Michigan Governor to drink filtered Flint water for 30 days
The challenge was announced on Monday as Governor Snyder visited a Flint resident who lives with lead service lines that tested higher than the federal action level for lead, which is 15 parts per billion, unfiltered, reported the Detroit News.
The homeowner uses a filter, but was concerned about whether her water was safe to drink. Snyder left her home with three gallons of filtered water. Filters can handle lead levels under 150 parts per billion.
“I completely understand why some Flint residents are hesitant to drink the water and I am hopeful I can alleviate some of the skepticism and mistrust by putting words to action,” Snyder said in a statement. “Flint residents made it clear that they would like to see me personally drink the water, so today I am fulfilling that request. And I will continue drinking Flint water at work and at home for at least 30 days.”
The governor plans to refill his water supply from Flint each week when he is in the city, according to the governor’s office.
Federal, state and independent water quality experts say the water quality in Flint is improving and safe to drink as long as a filter is used, the governor’s office said. Michigan officials are collecting data on lead contamination from roughly 600 sites in Flint.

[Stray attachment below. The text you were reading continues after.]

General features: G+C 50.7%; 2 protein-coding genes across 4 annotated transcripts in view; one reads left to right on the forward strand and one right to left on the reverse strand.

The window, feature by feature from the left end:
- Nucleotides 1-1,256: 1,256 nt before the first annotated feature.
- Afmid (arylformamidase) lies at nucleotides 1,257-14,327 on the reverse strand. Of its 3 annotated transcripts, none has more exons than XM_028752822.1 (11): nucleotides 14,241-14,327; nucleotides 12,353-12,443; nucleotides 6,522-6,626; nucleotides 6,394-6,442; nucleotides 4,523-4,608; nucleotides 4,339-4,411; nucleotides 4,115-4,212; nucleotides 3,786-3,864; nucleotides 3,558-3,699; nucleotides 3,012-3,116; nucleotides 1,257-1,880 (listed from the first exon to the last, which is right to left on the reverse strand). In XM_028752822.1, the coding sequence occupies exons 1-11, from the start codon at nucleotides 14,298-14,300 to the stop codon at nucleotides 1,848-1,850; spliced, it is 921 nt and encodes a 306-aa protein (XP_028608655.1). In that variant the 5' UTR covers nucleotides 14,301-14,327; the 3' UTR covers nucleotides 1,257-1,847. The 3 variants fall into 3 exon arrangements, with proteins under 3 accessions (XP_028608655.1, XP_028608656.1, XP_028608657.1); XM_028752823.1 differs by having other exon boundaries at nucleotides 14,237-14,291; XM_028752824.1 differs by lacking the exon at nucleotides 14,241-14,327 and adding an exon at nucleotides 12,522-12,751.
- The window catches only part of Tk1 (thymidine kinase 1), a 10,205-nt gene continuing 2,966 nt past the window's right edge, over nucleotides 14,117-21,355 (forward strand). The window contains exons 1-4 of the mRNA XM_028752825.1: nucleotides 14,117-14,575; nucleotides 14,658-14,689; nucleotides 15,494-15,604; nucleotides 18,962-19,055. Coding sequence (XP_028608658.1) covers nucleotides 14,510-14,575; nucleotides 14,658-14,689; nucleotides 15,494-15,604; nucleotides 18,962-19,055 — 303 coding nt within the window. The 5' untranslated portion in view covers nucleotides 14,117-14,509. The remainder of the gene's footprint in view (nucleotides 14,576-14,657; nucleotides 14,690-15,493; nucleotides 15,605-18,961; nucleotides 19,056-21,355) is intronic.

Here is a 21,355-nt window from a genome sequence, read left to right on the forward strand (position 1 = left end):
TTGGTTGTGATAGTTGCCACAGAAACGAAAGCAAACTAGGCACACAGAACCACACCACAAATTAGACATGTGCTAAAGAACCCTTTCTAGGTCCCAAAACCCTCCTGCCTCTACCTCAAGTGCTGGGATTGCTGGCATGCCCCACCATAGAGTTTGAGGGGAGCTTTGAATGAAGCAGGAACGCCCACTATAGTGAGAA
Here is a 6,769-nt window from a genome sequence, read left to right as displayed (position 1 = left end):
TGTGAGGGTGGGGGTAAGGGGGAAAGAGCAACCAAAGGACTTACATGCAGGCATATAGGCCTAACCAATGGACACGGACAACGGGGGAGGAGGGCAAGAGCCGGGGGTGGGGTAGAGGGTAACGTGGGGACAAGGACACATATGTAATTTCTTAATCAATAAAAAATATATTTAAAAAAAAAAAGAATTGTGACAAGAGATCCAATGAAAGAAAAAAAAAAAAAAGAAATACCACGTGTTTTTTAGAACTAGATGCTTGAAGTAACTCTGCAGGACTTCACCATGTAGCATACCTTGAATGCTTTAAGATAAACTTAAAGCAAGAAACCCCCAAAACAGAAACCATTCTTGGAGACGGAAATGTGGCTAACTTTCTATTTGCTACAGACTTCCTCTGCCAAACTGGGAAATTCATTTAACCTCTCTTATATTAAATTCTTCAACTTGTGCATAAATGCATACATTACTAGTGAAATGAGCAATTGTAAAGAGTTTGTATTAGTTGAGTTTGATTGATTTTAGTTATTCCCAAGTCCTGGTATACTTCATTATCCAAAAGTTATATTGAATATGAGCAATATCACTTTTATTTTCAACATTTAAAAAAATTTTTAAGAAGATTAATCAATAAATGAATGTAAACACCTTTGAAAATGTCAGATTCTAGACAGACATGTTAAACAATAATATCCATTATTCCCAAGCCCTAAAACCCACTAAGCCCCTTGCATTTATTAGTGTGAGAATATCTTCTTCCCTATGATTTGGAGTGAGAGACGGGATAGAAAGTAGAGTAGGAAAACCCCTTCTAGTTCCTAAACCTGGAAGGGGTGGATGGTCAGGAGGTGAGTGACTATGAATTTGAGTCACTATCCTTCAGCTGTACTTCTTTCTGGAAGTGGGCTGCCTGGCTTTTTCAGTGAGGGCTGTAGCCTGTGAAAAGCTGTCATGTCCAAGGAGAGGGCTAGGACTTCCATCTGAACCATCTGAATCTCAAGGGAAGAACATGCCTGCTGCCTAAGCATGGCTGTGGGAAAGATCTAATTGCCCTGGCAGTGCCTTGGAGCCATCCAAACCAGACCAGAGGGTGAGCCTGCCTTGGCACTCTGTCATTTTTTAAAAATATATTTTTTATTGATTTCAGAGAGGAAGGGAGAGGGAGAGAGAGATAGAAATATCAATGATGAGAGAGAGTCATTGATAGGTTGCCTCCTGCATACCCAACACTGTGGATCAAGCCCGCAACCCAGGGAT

Particulate lead, small scales that flake off from damaged underground pipes, is an ongoing concern and the system remains “unstable,” according to the Environmental Protection Agency.
Flint’s nearly 100,000 residents have been under a three-month state of emergency.
Residents have been urged to use faucet filters or bottled water until damaged pipes can be effectively recoated with anti-corrosion chemicals. No chemical treatment for corrosion was used when the state’s financial management ordered Flint to switch its water sources to a local river in 2014, resulting in lead contaminating the city’s water. Hundreds of children were left with elevated blood lead levels, a known cause for disabilities and other health problems.
A March poll found that 75 percent of voters thought Snyder hadn’t handled the situation in Flint well, and 41 percent believed he should resign – up from 29 percent in January.